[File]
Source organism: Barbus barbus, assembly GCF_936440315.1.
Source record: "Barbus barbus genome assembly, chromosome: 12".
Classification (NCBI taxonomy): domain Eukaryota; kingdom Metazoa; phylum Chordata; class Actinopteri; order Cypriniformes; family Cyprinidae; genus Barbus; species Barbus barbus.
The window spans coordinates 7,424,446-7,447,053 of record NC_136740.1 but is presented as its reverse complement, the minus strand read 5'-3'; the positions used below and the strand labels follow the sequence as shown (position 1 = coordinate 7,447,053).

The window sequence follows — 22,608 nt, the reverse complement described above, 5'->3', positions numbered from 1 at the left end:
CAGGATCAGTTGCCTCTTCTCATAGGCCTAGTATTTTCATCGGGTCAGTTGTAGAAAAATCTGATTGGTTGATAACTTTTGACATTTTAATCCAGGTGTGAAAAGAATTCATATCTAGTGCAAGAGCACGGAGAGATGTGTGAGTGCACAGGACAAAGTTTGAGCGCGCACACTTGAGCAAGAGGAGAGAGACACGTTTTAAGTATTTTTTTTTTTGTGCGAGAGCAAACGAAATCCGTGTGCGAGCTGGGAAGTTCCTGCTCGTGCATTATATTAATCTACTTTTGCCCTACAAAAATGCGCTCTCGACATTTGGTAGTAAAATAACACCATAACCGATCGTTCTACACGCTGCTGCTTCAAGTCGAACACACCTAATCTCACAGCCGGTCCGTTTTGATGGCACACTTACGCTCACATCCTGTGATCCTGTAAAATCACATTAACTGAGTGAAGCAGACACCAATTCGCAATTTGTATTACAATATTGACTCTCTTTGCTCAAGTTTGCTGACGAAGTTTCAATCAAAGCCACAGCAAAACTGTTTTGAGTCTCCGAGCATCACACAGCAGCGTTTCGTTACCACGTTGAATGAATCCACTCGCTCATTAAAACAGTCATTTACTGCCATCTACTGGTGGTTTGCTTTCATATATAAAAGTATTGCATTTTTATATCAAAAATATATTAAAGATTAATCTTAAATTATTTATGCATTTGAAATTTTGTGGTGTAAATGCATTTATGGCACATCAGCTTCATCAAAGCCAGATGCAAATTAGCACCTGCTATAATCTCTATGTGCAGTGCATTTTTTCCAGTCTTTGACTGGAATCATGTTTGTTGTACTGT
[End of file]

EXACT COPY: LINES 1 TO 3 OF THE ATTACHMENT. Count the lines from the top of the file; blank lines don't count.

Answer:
Source organism: Barbus barbus, assembly GCF_936440315.1.
Source record: "Barbus barbus genome assembly, chromosome: 12".
Classification (NCBI taxonomy): domain Eukaryota; kingdom Metazoa; phylum Chordata; class Actinopteri; order Cypriniformes; family Cyprinidae; genus Barbus; species Barbus barbus.